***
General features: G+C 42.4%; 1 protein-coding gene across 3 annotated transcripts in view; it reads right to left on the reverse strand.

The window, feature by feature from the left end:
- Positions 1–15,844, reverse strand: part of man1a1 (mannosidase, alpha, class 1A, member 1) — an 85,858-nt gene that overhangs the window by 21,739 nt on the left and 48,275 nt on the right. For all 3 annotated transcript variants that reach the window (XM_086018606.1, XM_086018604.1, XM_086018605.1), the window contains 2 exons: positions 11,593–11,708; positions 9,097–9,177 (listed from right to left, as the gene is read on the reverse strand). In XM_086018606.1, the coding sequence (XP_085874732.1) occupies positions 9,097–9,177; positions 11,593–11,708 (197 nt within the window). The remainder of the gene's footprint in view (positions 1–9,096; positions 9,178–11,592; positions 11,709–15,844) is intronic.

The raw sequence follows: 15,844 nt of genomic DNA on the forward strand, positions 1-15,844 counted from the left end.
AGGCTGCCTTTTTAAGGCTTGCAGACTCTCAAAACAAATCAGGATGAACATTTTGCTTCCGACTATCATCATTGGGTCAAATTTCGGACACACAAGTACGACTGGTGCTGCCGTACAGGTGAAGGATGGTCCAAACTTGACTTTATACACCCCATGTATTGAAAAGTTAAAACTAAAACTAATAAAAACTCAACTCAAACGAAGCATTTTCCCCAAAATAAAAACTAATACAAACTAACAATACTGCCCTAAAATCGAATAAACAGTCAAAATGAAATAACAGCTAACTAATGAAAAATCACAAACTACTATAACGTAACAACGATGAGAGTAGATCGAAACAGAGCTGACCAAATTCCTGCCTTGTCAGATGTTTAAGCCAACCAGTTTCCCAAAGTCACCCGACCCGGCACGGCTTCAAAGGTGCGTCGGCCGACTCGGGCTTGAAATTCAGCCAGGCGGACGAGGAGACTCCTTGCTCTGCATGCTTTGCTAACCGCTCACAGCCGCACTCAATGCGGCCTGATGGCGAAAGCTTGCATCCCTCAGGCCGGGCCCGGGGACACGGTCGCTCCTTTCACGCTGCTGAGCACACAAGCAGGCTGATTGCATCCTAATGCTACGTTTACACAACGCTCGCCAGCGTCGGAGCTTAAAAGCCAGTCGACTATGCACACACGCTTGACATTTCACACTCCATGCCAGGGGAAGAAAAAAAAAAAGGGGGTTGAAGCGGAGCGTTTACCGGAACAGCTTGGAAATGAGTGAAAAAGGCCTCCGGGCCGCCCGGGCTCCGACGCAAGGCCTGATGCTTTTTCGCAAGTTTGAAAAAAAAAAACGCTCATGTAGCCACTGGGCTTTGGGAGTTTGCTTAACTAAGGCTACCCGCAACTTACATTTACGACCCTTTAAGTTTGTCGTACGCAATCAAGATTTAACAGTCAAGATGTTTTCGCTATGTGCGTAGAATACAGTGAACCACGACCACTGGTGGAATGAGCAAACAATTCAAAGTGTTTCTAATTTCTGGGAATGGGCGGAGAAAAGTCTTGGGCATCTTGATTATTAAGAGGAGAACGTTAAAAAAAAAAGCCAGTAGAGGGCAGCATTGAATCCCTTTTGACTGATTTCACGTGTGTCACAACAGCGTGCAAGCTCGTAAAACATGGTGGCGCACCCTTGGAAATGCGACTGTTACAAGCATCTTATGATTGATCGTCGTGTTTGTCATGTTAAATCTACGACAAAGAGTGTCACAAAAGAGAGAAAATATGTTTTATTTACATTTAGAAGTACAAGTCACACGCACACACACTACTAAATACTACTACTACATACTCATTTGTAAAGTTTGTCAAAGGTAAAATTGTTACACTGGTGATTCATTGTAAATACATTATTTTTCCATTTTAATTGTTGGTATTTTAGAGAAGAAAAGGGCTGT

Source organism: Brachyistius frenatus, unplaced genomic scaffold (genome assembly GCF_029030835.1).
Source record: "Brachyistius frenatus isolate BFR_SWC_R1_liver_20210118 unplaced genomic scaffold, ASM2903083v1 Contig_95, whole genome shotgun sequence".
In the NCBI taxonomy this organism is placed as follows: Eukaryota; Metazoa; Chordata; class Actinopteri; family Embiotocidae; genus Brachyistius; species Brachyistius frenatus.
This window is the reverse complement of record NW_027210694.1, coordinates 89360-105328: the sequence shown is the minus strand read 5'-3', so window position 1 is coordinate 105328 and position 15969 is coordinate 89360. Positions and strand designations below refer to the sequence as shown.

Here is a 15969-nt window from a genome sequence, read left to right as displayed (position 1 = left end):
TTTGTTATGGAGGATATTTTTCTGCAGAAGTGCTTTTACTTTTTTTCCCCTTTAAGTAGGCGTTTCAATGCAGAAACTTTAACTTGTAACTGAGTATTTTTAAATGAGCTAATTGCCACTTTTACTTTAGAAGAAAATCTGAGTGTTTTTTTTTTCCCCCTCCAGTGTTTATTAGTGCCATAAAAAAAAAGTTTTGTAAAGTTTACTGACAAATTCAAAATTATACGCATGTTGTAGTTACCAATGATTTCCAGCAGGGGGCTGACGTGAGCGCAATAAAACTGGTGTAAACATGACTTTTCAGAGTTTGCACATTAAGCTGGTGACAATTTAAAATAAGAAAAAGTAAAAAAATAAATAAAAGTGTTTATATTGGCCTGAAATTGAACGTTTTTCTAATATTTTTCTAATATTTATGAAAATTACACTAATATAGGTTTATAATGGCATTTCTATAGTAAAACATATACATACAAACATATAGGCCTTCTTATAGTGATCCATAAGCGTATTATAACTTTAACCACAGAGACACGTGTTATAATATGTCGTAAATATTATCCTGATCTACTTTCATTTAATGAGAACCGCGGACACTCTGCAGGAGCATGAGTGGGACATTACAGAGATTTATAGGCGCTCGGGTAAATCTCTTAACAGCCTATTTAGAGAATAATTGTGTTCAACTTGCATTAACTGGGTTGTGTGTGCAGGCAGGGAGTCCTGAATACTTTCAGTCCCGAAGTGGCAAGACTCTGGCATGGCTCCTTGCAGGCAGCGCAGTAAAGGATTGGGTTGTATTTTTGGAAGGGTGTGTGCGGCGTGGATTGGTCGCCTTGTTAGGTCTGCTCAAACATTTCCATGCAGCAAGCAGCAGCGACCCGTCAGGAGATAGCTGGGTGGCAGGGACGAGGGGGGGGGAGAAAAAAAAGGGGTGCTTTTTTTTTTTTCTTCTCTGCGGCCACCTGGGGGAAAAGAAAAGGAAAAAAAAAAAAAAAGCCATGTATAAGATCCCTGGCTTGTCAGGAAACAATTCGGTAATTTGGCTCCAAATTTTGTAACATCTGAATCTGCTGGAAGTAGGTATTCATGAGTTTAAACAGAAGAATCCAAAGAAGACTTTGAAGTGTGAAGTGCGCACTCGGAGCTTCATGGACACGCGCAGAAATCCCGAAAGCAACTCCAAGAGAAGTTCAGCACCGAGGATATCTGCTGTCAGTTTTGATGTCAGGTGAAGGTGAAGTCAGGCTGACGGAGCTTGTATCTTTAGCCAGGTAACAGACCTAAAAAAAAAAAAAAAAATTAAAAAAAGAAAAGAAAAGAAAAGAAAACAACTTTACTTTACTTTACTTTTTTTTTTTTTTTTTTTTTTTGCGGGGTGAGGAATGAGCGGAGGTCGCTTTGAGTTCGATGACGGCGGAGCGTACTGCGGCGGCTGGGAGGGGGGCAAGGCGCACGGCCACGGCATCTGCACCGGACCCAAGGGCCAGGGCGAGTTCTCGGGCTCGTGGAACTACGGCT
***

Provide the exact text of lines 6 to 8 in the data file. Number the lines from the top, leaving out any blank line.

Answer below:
Source organism: Brachyistius frenatus, unplaced genomic scaffold (genome assembly GCF_029030835.1).
Source record: "Brachyistius frenatus isolate BFR_SWC_R1_liver_20210118 unplaced genomic scaffold, ASM2903083v1 Contig_95, whole genome shotgun sequence".
In the NCBI taxonomy this organism is placed as follows: Eukaryota; Metazoa; Chordata; class Actinopteri; family Embiotocidae; genus Brachyistius; species Brachyistius frenatus.